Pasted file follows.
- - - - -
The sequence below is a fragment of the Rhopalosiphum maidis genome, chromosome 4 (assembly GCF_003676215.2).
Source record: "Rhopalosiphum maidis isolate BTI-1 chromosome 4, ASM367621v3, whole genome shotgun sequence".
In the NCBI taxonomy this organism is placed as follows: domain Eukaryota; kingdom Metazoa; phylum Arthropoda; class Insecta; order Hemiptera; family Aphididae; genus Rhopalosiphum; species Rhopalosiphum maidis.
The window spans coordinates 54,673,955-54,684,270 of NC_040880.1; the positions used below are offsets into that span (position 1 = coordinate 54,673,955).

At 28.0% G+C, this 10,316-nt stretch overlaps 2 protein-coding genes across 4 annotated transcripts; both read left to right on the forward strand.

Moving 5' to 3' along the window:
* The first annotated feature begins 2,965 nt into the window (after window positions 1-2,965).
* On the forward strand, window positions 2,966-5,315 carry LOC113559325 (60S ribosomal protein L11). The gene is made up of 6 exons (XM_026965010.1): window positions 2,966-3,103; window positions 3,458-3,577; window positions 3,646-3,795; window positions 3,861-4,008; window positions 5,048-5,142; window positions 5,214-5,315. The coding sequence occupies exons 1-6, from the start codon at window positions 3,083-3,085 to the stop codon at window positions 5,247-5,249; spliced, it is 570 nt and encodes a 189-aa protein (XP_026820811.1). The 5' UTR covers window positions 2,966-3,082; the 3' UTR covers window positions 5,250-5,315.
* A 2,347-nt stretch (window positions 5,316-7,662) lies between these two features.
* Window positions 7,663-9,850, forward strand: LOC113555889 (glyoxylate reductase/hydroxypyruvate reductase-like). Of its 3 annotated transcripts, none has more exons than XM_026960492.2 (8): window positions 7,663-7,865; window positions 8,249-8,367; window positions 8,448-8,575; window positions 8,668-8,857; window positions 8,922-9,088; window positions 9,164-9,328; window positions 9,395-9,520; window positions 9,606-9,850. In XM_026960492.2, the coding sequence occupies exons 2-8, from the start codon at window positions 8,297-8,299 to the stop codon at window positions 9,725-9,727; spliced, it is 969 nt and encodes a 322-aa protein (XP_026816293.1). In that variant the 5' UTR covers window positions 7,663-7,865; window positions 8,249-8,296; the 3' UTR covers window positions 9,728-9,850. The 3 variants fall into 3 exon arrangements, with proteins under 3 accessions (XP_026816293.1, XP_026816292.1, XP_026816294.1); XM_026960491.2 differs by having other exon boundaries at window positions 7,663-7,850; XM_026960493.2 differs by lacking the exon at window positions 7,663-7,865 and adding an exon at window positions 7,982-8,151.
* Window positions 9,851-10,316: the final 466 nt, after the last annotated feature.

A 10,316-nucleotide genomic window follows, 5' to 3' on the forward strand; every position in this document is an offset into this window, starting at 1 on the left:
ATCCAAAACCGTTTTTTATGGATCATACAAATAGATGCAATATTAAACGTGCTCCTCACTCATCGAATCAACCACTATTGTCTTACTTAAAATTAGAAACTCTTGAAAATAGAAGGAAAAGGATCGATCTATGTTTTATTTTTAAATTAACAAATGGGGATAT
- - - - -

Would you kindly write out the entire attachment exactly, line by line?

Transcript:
The sequence below is a fragment of the Rhopalosiphum maidis genome, chromosome 4 (assembly GCF_003676215.2).
Source record: "Rhopalosiphum maidis isolate BTI-1 chromosome 4, ASM367621v3, whole genome shotgun sequence".
In the NCBI taxonomy this organism is placed as follows: domain Eukaryota; kingdom Metazoa; phylum Arthropoda; class Insecta; order Hemiptera; family Aphididae; genus Rhopalosiphum; species Rhopalosiphum maidis.
The window spans coordinates 54,673,955-54,684,270 of NC_040880.1; the positions used below are offsets into that span (position 1 = coordinate 54,673,955).

At 28.0% G+C, this 10,316-nt stretch overlaps 2 protein-coding genes across 4 annotated transcripts; both read left to right on the forward strand.

Moving 5' to 3' along the window:
* The first annotated feature begins 2,965 nt into the window (after window positions 1-2,965).
* On the forward strand, window positions 2,966-5,315 carry LOC113559325 (60S ribosomal protein L11). The gene is made up of 6 exons (XM_026965010.1): window positions 2,966-3,103; window positions 3,458-3,577; window positions 3,646-3,795; window positions 3,861-4,008; window positions 5,048-5,142; window positions 5,214-5,315. The coding sequence occupies exons 1-6, from the start codon at window positions 3,083-3,085 to the stop codon at window positions 5,247-5,249; spliced, it is 570 nt and encodes a 189-aa protein (XP_026820811.1). The 5' UTR covers window positions 2,966-3,082; the 3' UTR covers window positions 5,250-5,315.
* A 2,347-nt stretch (window positions 5,316-7,662) lies between these two features.
* Window positions 7,663-9,850, forward strand: LOC113555889 (glyoxylate reductase/hydroxypyruvate reductase-like). Of its 3 annotated transcripts, none has more exons than XM_026960492.2 (8): window positions 7,663-7,865; window positions 8,249-8,367; window positions 8,448-8,575; window positions 8,668-8,857; window positions 8,922-9,088; window positions 9,164-9,328; window positions 9,395-9,520; window positions 9,606-9,850. In XM_026960492.2, the coding sequence occupies exons 2-8, from the start codon at window positions 8,297-8,299 to the stop codon at window positions 9,725-9,727; spliced, it is 969 nt and encodes a 322-aa protein (XP_026816293.1). In that variant the 5' UTR covers window positions 7,663-7,865; window positions 8,249-8,296; the 3' UTR covers window positions 9,728-9,850. The 3 variants fall into 3 exon arrangements, with proteins under 3 accessions (XP_026816293.1, XP_026816292.1, XP_026816294.1); XM_026960491.2 differs by having other exon boundaries at window positions 7,663-7,850; XM_026960493.2 differs by lacking the exon at window positions 7,663-7,865 and adding an exon at window positions 7,982-8,151.
* Window positions 9,851-10,316: the final 466 nt, after the last annotated feature.

A 10,316-nucleotide genomic window follows, 5' to 3' on the forward strand; every position in this document is an offset into this window, starting at 1 on the left:
ATCCAAAACCGTTTTTTATGGATCATACAAATAGATGCAATATTAAACGTGCTCCTCACTCATCGAATCAACCACTATTGTCTTACTTAAAATTAGAAACTCTTGAAAATAGAAGGAAAAGGATCGATCTATGTTTTATTTTTAAATTAACAAATGGGGATAT